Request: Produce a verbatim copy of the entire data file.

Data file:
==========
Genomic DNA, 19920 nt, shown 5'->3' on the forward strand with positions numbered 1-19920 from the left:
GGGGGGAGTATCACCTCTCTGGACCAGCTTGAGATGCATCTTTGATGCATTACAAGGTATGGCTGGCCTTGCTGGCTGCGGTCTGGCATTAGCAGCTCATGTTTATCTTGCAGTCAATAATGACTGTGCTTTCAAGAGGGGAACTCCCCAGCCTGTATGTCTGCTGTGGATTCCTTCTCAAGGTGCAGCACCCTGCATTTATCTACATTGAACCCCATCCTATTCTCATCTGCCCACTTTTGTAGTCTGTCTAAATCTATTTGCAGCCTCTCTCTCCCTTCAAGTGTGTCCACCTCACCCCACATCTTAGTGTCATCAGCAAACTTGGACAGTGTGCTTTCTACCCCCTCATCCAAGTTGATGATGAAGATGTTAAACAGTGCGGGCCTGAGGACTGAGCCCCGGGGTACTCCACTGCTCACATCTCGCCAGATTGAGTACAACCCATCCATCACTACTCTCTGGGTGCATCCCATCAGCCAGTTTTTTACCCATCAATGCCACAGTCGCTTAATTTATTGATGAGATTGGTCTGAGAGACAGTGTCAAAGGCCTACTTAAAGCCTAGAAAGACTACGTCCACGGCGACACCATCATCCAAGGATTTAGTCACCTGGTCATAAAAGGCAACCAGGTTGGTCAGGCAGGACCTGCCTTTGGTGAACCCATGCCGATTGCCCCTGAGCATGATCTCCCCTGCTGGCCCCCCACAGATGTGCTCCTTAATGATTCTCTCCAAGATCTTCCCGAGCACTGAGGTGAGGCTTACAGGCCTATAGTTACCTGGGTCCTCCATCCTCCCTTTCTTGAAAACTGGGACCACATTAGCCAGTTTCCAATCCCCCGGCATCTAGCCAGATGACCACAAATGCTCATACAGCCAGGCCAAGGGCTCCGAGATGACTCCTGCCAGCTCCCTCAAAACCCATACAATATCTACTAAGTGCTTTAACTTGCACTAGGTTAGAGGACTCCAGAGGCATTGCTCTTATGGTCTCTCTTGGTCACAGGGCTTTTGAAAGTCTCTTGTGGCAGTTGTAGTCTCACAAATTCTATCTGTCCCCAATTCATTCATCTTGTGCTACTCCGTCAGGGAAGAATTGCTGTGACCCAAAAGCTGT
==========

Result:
Genomic DNA, 19920 nt, shown 5'->3' on the forward strand with positions numbered 1-19920 from the left:
GGGGGGAGTATCACCTCTCTGGACCAGCTTGAGATGCATCTTTGATGCATTACAAGGTATGGCTGGCCTTGCTGGCTGCGGTCTGGCATTAGCAGCTCATGTTTATCTTGCAGTCAATAATGACTGTGCTTTCAAGAGGGGAACTCCCCAGCCTGTATGTCTGCTGTGGATTCCTTCTCAAGGTGCAGCACCCTGCATTTATCTACATTGAACCCCATCCTATTCTCATCTGCCCACTTTTGTAGTCTGTCTAAATCTATTTGCAGCCTCTCTCTCCCTTCAAGTGTGTCCACCTCACCCCACATCTTAGTGTCATCAGCAAACTTGGACAGTGTGCTTTCTACCCCCTCATCCAAGTTGATGATGAAGATGTTAAACAGTGCGGGCCTGAGGACTGAGCCCCGGGGTACTCCACTGCTCACATCTCGCCAGATTGAGTACAACCCATCCATCACTACTCTCTGGGTGCATCCCATCAGCCAGTTTTTTACCCATCAATGCCACAGTCGCTTAATTTATTGATGAGATTGGTCTGAGAGACAGTGTCAAAGGCCTACTTAAAGCCTAGAAAGACTACGTCCACGGCGACACCATCATCCAAGGATTTAGTCACCTGGTCATAAAAGGCAACCAGGTTGGTCAGGCAGGACCTGCCTTTGGTGAACCCATGCCGATTGCCCCTGAGCATGATCTCCCCTGCTGGCCCCCCACAGATGTGCTCCTTAATGATTCTCTCCAAGATCTTCCCGAGCACTGAGGTGAGGCTTACAGGCCTATAGTTACCTGGGTCCTCCATCCTCCCTTTCTTGAAAACTGGGACCACATTAGCCAGTTTCCAATCCCCCGGCATCTAGCCAGATGACCACAAATGCTCATACAGCCAGGCCAAGGGCTCCGAGATGACTCCTGCCAGCTCCCTCAAAACCCATACAATATCTACTAAGTGCTTTAACTTGCACTAGGTTAGAGGACTCCAGAGGCATTGCTCTTATGGTCTCTCTTGGTCACAGGGCTTTTGAAAGTCTCTTGTGGCAGTTGTAGTCTCACAAATTCTATCTGTCCCCAATTCATTCATCTTGTGCTACTCCGTCAGGGAAGAATTGCTGTGACCCAAAAGCTGT